- Serotonin causes contractions on the muscles around the gut while melatonin helps relax those muscles
- A baby’s serotonin concentrations are at their highest in the evenings
- Theory: in some infants, these high serotonin levels cause painful gastrointestinal cramps.
- Weissbluth also found that extremely fussy/colicky babies had a ‘blunted rhythm in cortosol.’
Weissbluth’s overall findings are that colic can likely be:
- related to lack of sleep in the evening hours which creates an overtired baby
- due to hormone levels
The likely truth about colic: extreme fussiness/colic is something baby does, not something baby has. It is not a medical problem, but a stage of life.
Common treatments that may be offered at your pediatricians office include: probiotics, prebiotics, chiropractic treatments, acupuncture, simethicone (for gassiness), medicine for gastroesophagel reflux. These treatments do not have studies that show they are effective because they are related to a medical issue, trying to treat baby as though they have a condition. According the our unlikely truth about colic above, this is not true.
So, why do pediatricians continue to offer these treatments? The companies who make the medicines listed above often claim they can solve colic. Also, it is far easier for your pediatrician to finish up an office visit by offering a prescription that will solve the problem or referring you on to a specialist. If your pediatrician offers you one of these treatments, it is a good idea to ask the for evidence that supports their recommendation.
In reality, the treatment for colic is care.
Care for baby and for mama. Baby has no control over what is happening in her body and the only way she can communicate with you is to cry. Work to soothe baby by swaddling, holding her close to your body, making a shhhhhh sound in her ear and making quick, small side to side movements while holding her. Do what you need to do during this time to help baby get as much sleep as she can.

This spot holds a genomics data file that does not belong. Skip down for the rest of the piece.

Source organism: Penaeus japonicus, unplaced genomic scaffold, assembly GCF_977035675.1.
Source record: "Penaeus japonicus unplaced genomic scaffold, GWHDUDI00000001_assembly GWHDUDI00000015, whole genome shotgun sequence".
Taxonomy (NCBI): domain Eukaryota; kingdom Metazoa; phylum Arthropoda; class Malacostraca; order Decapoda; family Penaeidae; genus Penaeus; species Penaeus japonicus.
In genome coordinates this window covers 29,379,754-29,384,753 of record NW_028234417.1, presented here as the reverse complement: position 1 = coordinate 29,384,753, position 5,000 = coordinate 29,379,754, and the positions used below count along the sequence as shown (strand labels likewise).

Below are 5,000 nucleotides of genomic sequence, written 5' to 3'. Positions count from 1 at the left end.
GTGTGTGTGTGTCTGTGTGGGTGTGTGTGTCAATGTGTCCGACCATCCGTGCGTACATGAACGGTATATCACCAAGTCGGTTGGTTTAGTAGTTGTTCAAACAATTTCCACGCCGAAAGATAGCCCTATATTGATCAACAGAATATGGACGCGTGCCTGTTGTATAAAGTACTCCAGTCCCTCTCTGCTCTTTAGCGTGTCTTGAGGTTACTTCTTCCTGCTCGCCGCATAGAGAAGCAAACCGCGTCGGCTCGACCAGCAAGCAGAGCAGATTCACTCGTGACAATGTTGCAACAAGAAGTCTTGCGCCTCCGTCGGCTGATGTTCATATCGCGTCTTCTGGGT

See this article for some extra tips on how to comfort baby as well as provide a great sleeping environment: 6 Tips To Get Baby To Sleep Through The Night
For mama, take breaks! Ask your husband/partner or an older sibling to hold baby for a time. And do. not. feel. guilty. Seriously. If you take care of yourself, you will better be able to take care of your sweet baby. Also, research shows that if you take care of yourself and receive help you are less likely to experience maternal depression. Your baby wants you to be healthy and happy as do the other members of your family. They love you and do not want you to suffer. So, ask for their help.
You are doing a great job, mama. You are rocking it, in fact. I know you are trying your hardest and you love your baby with all your heart. You both will come out of this just fine. A little tired, but fine.
Source: Weissbluth M.D., Marc. Healthy Sleep Habits, Happy Child. Ballentine Books, New York. 2015.